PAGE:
• Reasons to believe that data has little attraction for US surveillance.  For example, where true, the parties to the transfer might indicate that they have never received a National Security Letter[6] and no process under FISA § 702 requiring either of them to assist the government in the acquisition of data.
    • The parties to the transfer can commit not to voluntarily assist the government in its operations under Executive Order 12333.
    • The importer can publish periodic statements indicating the number of individuals affected by US national security surveillance orders it has received. Exporters can compare those numbers to the number of individuals whose personal data they export to the importer; if the percentage is sufficiently low, the exporter may be able to justify continued exports.


  • A Custom SA-Authorized Contract Among the appropriate safeguards recited in GDPR Art. 46 is one for a contract between exporter and importer that has been authorized by the pertinent SA. You (or perhaps your exporter) might, for example, approach the SA with a draft contract similar to a SCC and also requiring appropriate end-to-end encryption.  Such an approach would take time (certainly, months), and such an authorized contract would be required for each Member State from which you seek to export.
  • Change of processing location – A highly disruptive solution, but one sure to succeed, is to move the location of the transferee’s processing to (a) an EEA Member State, or (b) one of the twelve jurisdictions deemed “adequate” by the European Commission, such as Argentina, Canada, Israel, or Switzerland. Such a move would (a) eliminate the need for export from the EEA, or (b) involve transfer to a jurisdiction whose data protection law does not concern the EU, thereby eliminating the need for data restrictions to be added upon transfer.


Short-term or occasional/narrow  vehicles:

  • Standard Contractual Clauses – The CJEU ruling endorsed the general validation of SCC. However, in invalidating Privacy Shield, it implicitly doomed use of SCC for export to the US.  Since the decision, at least four SAs[7] have stated that bare SCC are not to be used for export to the US, with more SAs likely to follow.  The use of SCC from any jurisdiction where the SA has not issued a prohibition is permitted only if the parties have determined that the transferee data protection environment is essentially equivalent to that of the EU.  Among the constituents of that environment are:
    • The restrictions in the SCC themselves;
    • Any technological means used, such as encryption;
    • The transferee data protection regime;
      • The likelihood of transferee government surveillance;
    • Dangers associated with any onward transfer; and
    • Any supplementary measures used.

If you determine, based on that environment, that appropriate safeguards would not be ensured, you must suspend or end the transfer.  If you decide to transfer despite such a conclusion, according to the European Data Protection Board,[8] you must notify the SA.

Even after the parties make their determination, the pertinent SA may form its own opinion on the matter.  As noted above, perhaps SCC with good encryption would suffice.  If the parties determine that such a regime qualifies, they can export unless and until the SA concludes otherwise.  But the use of unadorned SCC for export to the US has no long-term or even intermediate-term viability.

  • Binding Corporate Rules (“BCR”) – These seem to suffer from the same maladies as SCC, but they are one step removed from the Schrems II decision, because it was not about BCR and they were not extensively discussed. Moreover, BCR by their nature have been approved by the pertinent SAs (although that was before Schrems II).  We are not aware of any SA that has yet expressly condemned their use for export to the US but, when such an instance is addressed, we believe that will be the result.  Nevertheless, you may continue to use them unless and until the pertinent SA declares them invalid for export to the US, as they arguably still have the fig leaf of validity.  And perhaps use of BCRs in connection with good encryption would stand up to scrutiny.  But, whatever their value elsewhere, we believe the use of unadorned BCRs for export to the US has no long-term future.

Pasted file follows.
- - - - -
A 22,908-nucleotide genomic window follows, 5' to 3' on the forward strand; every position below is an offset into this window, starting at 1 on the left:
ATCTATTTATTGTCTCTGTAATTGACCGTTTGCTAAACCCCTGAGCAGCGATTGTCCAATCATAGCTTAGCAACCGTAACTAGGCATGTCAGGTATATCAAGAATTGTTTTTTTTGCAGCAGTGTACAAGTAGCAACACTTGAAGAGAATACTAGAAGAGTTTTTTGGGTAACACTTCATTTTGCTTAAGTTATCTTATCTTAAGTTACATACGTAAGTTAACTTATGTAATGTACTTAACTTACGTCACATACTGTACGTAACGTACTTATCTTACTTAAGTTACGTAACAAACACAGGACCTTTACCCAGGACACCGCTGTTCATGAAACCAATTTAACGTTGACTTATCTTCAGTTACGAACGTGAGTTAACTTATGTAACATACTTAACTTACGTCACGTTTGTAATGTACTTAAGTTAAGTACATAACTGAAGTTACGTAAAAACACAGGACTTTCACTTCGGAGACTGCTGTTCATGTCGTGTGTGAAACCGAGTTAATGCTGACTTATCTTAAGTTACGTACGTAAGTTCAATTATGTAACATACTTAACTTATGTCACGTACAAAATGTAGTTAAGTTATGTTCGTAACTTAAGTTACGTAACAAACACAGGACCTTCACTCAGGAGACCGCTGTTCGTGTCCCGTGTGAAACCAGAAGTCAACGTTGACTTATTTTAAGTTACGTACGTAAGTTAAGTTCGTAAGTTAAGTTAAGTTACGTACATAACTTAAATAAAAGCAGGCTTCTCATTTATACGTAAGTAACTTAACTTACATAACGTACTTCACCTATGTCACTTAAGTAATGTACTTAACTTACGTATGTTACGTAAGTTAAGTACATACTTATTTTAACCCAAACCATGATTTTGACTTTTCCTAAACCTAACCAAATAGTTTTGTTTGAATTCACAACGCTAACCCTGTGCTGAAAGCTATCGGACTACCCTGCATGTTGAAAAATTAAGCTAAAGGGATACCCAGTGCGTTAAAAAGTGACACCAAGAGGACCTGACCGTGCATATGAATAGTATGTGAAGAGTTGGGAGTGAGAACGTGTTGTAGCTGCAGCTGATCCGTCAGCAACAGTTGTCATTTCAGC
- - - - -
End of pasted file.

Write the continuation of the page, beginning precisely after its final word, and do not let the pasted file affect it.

• “Necessity” Derogations – GDPR Art. 49 permits export when any of several “necessities” is present. But each of the necessity exemptions permits only occasional transfers,[9] or deals with a narrow, specific situation[10] unlikely to be of use to you except in unusual circumstances.  Accordingly, they may help you in a “one-off” or occasional situation, but are not available to most organizations for continual use.

*         *         *         *         *         *         *         *         *          *         *

          In any event, to the extent you change any aspects of your cross- border transfer protocol, those changes must be reflected in such documents as your privacy policy, website statements, and contracts with exporters and customers.


This material is provided for your convenience and does not constitute legal advice or create an attorney-client relationship.  Prior results do not guarantee similar outcomes. Attorney Advertising.

[1]   General Data Protection Regulation (“GDPR”) Articles 44 – 49.
[2]   The European Economic Area comprises the 27 EU Member states plus Iceland, Liechtenstein, and Norway.
[3]   Data Protection Commissioner of Ireland v. Facebook Ireland and Maximillian Schrems, ECLI:EU:C:2020:559 (CJEU Case C-311/18 July 16, 2020), available at
[5] The U.S. Department of Commerce and European Commission have announced that discussions are underway to “evaluate the potential for an enhanced EU-U.S. Privacy Shield framework….”
[6]   An NSL is a letter, authorized by statute, sent by the FBI or some other agency charged with national security, without judicial intervention, and requiring the recipient to produce specified transactional information (but not content).
[7]   The SAs of the German State of Berlin, the German State of Hamburg, the German State of Baden Württemberg and the Netherlands.
[8]   This Board comprises a representative from each EU Member State plus the European Data Protection Supervisor.
[9]   For performance of a contract between data subject and controller; for conclusion or performance of the controller’s  contract in the data subject’s interest; for the establishment, exercise, or defense of legal claims.
[10]   For important reasons of public interest; to protect the vital interests of an individual, where the data subject is incapable of giving consent; where no other basis applies, for a non-repetitive transfer, and the controller’s compelling legitimate interests are not overridden by the data subject’s interests.